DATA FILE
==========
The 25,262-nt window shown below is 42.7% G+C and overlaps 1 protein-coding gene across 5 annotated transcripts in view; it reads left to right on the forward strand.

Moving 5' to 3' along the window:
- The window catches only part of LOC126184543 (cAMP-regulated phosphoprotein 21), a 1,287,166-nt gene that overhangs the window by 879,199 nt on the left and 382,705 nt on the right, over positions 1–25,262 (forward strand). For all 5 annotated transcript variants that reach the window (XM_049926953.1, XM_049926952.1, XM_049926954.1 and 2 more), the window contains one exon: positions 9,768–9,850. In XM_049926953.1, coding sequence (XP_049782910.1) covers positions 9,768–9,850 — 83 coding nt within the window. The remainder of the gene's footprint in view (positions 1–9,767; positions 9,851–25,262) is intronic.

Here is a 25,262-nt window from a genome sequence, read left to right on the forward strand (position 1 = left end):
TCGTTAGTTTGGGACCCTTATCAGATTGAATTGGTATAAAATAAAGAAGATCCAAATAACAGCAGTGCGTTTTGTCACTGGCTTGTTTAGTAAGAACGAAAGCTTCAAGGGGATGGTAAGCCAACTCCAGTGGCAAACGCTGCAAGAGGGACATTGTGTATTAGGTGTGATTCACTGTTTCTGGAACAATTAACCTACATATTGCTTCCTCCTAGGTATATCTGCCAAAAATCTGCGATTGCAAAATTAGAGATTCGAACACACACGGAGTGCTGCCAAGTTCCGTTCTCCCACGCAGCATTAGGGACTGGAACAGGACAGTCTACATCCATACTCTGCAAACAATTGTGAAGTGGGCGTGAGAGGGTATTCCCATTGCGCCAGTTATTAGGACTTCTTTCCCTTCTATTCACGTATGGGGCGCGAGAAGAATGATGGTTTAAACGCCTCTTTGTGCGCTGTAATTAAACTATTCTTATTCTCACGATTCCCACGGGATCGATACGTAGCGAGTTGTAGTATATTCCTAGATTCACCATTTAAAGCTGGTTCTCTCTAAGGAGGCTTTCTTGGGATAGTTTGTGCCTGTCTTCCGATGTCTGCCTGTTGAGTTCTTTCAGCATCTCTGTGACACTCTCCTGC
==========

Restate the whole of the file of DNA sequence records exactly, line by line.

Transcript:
The 25,262-nt window shown below is 42.7% G+C and overlaps 1 protein-coding gene across 5 annotated transcripts in view; it reads left to right on the forward strand.

Moving 5' to 3' along the window:
- The window catches only part of LOC126184543 (cAMP-regulated phosphoprotein 21), a 1,287,166-nt gene that overhangs the window by 879,199 nt on the left and 382,705 nt on the right, over positions 1–25,262 (forward strand). For all 5 annotated transcript variants that reach the window (XM_049926953.1, XM_049926952.1, XM_049926954.1 and 2 more), the window contains one exon: positions 9,768–9,850. In XM_049926953.1, coding sequence (XP_049782910.1) covers positions 9,768–9,850 — 83 coding nt within the window. The remainder of the gene's footprint in view (positions 1–9,767; positions 9,851–25,262) is intronic.

Here is a 25,262-nt window from a genome sequence, read left to right on the forward strand (position 1 = left end):
TCGTTAGTTTGGGACCCTTATCAGATTGAATTGGTATAAAATAAAGAAGATCCAAATAACAGCAGTGCGTTTTGTCACTGGCTTGTTTAGTAAGAACGAAAGCTTCAAGGGGATGGTAAGCCAACTCCAGTGGCAAACGCTGCAAGAGGGACATTGTGTATTAGGTGTGATTCACTGTTTCTGGAACAATTAACCTACATATTGCTTCCTCCTAGGTATATCTGCCAAAAATCTGCGATTGCAAAATTAGAGATTCGAACACACACGGAGTGCTGCCAAGTTCCGTTCTCCCACGCAGCATTAGGGACTGGAACAGGACAGTCTACATCCATACTCTGCAAACAATTGTGAAGTGGGCGTGAGAGGGTATTCCCATTGCGCCAGTTATTAGGACTTCTTTCCCTTCTATTCACGTATGGGGCGCGAGAAGAATGATGGTTTAAACGCCTCTTTGTGCGCTGTAATTAAACTATTCTTATTCTCACGATTCCCACGGGATCGATACGTAGCGAGTTGTAGTATATTCCTAGATTCACCATTTAAAGCTGGTTCTCTCTAAGGAGGCTTTCTTGGGATAGTTTGTGCCTGTCTTCCGATGTCTGCCTGTTGAGTTCTTTCAGCATCTCTGTGACACTCTCCTGC